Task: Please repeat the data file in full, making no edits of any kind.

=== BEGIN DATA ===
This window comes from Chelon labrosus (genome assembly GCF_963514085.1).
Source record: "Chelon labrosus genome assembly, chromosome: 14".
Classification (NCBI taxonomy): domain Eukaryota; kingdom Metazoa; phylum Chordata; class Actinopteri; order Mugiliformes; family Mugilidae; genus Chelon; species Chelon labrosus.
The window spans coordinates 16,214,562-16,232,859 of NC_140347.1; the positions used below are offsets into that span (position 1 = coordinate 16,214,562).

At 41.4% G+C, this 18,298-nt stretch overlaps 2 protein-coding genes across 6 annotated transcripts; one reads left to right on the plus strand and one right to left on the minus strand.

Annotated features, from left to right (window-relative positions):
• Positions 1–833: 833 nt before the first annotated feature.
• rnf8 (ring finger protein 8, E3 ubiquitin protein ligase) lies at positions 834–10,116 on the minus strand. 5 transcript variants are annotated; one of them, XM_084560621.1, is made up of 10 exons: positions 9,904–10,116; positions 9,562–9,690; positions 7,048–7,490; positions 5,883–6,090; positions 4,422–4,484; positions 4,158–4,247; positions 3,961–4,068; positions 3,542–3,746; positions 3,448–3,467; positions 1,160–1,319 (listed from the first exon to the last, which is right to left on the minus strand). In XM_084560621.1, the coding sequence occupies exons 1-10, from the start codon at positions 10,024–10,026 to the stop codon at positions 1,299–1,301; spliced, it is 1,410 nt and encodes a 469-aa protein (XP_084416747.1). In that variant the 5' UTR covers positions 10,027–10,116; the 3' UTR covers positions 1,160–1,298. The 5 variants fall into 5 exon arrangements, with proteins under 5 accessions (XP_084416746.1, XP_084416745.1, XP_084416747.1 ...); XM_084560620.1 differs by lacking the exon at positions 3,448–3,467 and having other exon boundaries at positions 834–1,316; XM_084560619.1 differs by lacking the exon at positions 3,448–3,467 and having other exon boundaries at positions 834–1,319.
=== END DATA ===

This window comes from Chelon labrosus (genome assembly GCF_963514085.1).
Source record: "Chelon labrosus genome assembly, chromosome: 14".
Classification (NCBI taxonomy): domain Eukaryota; kingdom Metazoa; phylum Chordata; class Actinopteri; order Mugiliformes; family Mugilidae; genus Chelon; species Chelon labrosus.
The window spans coordinates 16,214,562-16,232,859 of NC_140347.1; the positions used below are offsets into that span (position 1 = coordinate 16,214,562).

At 41.4% G+C, this 18,298-nt stretch overlaps 2 protein-coding genes across 6 annotated transcripts; one reads left to right on the plus strand and one right to left on the minus strand.

Annotated features, from left to right (window-relative positions):
• Positions 1–833: 833 nt before the first annotated feature.
• rnf8 (ring finger protein 8, E3 ubiquitin protein ligase) lies at positions 834–10,116 on the minus strand. 5 transcript variants are annotated; one of them, XM_084560621.1, is made up of 10 exons: positions 9,904–10,116; positions 9,562–9,690; positions 7,048–7,490; positions 5,883–6,090; positions 4,422–4,484; positions 4,158–4,247; positions 3,961–4,068; positions 3,542–3,746; positions 3,448–3,467; positions 1,160–1,319 (listed from the first exon to the last, which is right to left on the minus strand). In XM_084560621.1, the coding sequence occupies exons 1-10, from the start codon at positions 10,024–10,026 to the stop codon at positions 1,299–1,301; spliced, it is 1,410 nt and encodes a 469-aa protein (XP_084416747.1). In that variant the 5' UTR covers positions 10,027–10,116; the 3' UTR covers positions 1,160–1,298. The 5 variants fall into 5 exon arrangements, with proteins under 5 accessions (XP_084416746.1, XP_084416745.1, XP_084416747.1 ...); XM_084560620.1 differs by lacking the exon at positions 3,448–3,467 and having other exon boundaries at positions 834–1,316; XM_084560619.1 differs by lacking the exon at positions 3,448–3,467 and having other exon boundaries at positions 834–1,319.